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Tom & Jerry: Fists of Furry

Score: 65%
ESRB: Everyone
Publisher: Ubisoft Entertainment
Developer: NewKidCo
Media: CD/1
Players: 2
Genre: Fighting

Graphics & Sound:

Televisions for decades have tuned into the cartoon that many children (and adults) have acclaimed as their favorite: Tom & Jerry. The ancient battles between cat and mouse were finally made for our video gaming pleasure by NewKidCo - developed for the N64, and now a year later its been ported to PC. Now, we get to see the grey kitty get the upper hand every once in a while...

The graphics aren't impressive, but then do they need to be? The cartoon's simple colors were merely mapped onto polygons and shipped as is. I will say that I played the game with several others and got no disappointing remarks about the primitive graphics from any of them.

The sound bytes were in good quality (meaning if they were taken directly from the cartoons, I couldn't tell), but there is absolutely no music. This and other factors might leave one to wonder just how much NewKidCo actually put into Fists of Furry.


Gameplay:

Modeled after the Super Smash Bros. fighting genre that hasn't but dominated the children's fighter on console, Tom & Jerry: Fists of Furry subtly mocks this 2D combat style with an almost simpler 3D representation. In this case, the characters are, if you haven't guessed, the entire line-up from the Tom & Jerry series, including Tom, Jerry, Butch, Duckling, Spike, and Tuffy. Sounds like the makings of a good game.

A good console game, that is. PC folks are strongly advised to get a couple of game port controllers for the kids (might I recommend the USB compatible Logitech WingMan Rumblepad(TM)?), as this game gives little to keyboard and mouse input. It's a port from the console version, so it plays best when mimicking this system.

I was a bit disappointed by the confined feeling that becomes so obvious in later stages of Fists of Furry. The game starts and ends exactly the same - except at the end, you have one more character unlocked (out of ten). The game's difficulty is of an even greater concern, but enough of this vagueness. Let's get busy on specifics.

The levels are recognized from the cartoon; these include the kitchen, the backyard, the farm, and pretty much all of the settings that you can remember from the show. Don't smile yet, there's a catch, as I can't stress the claustrophobia that becomes so apparent after nearly an hour of playing this game in single-player mode.

The initial reaction to Tom & Jerry: Fists of Furry, admittedly, entices at least a smirk. Expect a halt from passers by, since the immediate charm is unavoidable. Tom's melodramatic scream, Jerry's catch-me-if-you-can attitude, Duckling's pitiful quacking voice...well, you've been warned, but my opinion is that the fun-factor takes a steady plunge as soon as the game is started. The ten tiny levels make up for all of the settings, and the combat system does not unfold.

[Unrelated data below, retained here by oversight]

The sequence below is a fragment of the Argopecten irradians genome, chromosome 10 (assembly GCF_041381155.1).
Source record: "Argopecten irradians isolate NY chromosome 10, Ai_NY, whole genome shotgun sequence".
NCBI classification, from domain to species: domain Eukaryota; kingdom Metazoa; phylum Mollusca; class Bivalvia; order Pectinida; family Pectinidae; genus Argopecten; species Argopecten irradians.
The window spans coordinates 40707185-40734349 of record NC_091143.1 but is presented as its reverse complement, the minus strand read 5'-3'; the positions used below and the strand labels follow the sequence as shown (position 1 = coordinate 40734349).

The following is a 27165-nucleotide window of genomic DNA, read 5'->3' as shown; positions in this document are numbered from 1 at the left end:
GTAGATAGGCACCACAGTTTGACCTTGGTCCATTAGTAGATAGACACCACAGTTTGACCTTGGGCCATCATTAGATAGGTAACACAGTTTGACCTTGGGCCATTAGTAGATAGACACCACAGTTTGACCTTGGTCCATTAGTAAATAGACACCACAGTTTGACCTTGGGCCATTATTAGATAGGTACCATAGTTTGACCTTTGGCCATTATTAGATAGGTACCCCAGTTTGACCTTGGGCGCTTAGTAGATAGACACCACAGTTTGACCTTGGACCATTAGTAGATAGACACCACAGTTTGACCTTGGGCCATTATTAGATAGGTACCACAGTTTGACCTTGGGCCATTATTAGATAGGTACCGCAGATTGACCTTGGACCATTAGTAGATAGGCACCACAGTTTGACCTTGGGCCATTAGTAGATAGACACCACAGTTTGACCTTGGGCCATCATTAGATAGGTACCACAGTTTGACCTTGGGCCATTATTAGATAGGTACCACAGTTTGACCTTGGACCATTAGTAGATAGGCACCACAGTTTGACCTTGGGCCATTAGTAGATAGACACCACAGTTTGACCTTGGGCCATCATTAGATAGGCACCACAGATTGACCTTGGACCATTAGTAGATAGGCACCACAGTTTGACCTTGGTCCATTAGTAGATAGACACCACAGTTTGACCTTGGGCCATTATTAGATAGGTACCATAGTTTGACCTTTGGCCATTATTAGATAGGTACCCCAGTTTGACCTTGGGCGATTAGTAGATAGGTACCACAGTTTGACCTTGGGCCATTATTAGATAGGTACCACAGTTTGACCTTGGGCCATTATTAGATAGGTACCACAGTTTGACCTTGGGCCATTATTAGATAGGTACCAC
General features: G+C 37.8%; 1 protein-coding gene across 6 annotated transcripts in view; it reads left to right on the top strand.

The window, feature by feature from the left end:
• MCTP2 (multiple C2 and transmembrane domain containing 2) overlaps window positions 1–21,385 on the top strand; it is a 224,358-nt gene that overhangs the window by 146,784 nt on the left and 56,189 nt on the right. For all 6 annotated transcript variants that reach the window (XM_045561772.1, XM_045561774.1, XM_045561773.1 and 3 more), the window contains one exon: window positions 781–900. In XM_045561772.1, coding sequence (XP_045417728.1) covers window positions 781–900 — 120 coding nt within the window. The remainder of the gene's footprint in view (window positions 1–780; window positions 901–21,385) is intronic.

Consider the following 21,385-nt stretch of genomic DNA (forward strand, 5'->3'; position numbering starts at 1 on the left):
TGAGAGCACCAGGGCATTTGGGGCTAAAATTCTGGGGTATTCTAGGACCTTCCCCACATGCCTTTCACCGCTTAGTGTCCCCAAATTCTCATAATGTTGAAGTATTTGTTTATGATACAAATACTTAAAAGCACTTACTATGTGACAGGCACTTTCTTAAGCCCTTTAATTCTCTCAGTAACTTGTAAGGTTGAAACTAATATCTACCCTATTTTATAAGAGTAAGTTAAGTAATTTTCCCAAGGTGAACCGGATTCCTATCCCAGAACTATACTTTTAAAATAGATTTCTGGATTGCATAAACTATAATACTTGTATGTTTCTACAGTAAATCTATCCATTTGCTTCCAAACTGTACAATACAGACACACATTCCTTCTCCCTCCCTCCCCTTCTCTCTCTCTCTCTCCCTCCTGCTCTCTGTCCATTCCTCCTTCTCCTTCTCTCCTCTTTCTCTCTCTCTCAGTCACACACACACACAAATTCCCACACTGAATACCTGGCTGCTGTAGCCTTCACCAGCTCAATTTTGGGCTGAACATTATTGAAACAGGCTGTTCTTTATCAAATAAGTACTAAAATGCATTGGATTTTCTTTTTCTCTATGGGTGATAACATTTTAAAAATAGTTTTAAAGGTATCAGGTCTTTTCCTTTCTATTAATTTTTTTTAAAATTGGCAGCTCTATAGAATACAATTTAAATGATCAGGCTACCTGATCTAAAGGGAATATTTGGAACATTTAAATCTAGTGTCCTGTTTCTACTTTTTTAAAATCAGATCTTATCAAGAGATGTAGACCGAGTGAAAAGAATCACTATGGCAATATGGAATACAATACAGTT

Oh yeah, the combat system...the only real uniqueness lies in the ability to interact with objects and send projectiles toward the opponent. An opponent with good timing can intercept these objects and send them at a greater speed - resulting in greater damage on your health bar. In actuality, the system works great, and in this respect multiplayer action can be a blast. Single-player mode is unavoidable, however, as the characters have to be earned by defeating the game at least eight times - a feat that even avid gamers will find challenging (and boring).


Difficulty:

You might have picked up something on the difficulty earlier. To be frank, this game is hard for adults. The computer's skill is so quick and unfair that it becomes a real chore to beat the single-player game - and unlock characters for multiplay. There is no difficulty setting, but different characters have different attack styles and speeds. For instance, Spike has one of the slower attacks, but his final attack in a 3-punch combo drains the opponents' health-bar very quickly. Likewise, Jerry could fit a few lightweight combos into the time it takes for the pooch to pull one of those off.

Game Mechanics:

Since the game is on PC, the choice for the input system is left up to the player. I used a gamepad, but the Fists of Furry could also be played using a regular keyboard or joystick. There are only 4 buttons that are used during the game (excluding the directional keys) which are: attack, crouch, grab or intercept (in the case of a projectile), and jump.

If the timing is right and you catch an object thrown at you, you can hurl it back at the opponent with a greater speed, which will produce a more significant amount of damage if the player does not duck or intercept the object again. Certain power-ups such as invincibility and a 'flaming' move, which invokes a power loss on the opponent if he attacks you, can be attained at certain times on the map, but be forewarned. Their taking the shape of a question mark means there is a chance you will get poisoned as well, which makes your health degenerate at a constant rate.

Tom & Jerry: Fists of Furry is clean and the two-player games are a blast - if you unlock all of the characters. While the game can be played on a PC with an almost equal value to the original N64 version, the real fun only comes from buying more equipment to mimic the console. Kids should find the mechanics a breeze, and you'll find yourself laughing all the time at the effects. While I'd like to say the game brings a unique appeal to the PC, it seems there is a reason these games are developed for console.


-Goat, GameVortex Communications
AKA Brandon Arnold

Minimum System Requirements:



N/A
 

Test System:



Intel Pentium3 1.0 GHz proc, Windows XP, 512 MB RAM, 32 MB Geforce2 (Go), ESS Maestro III sound card, 32x CD/DVD-ROM

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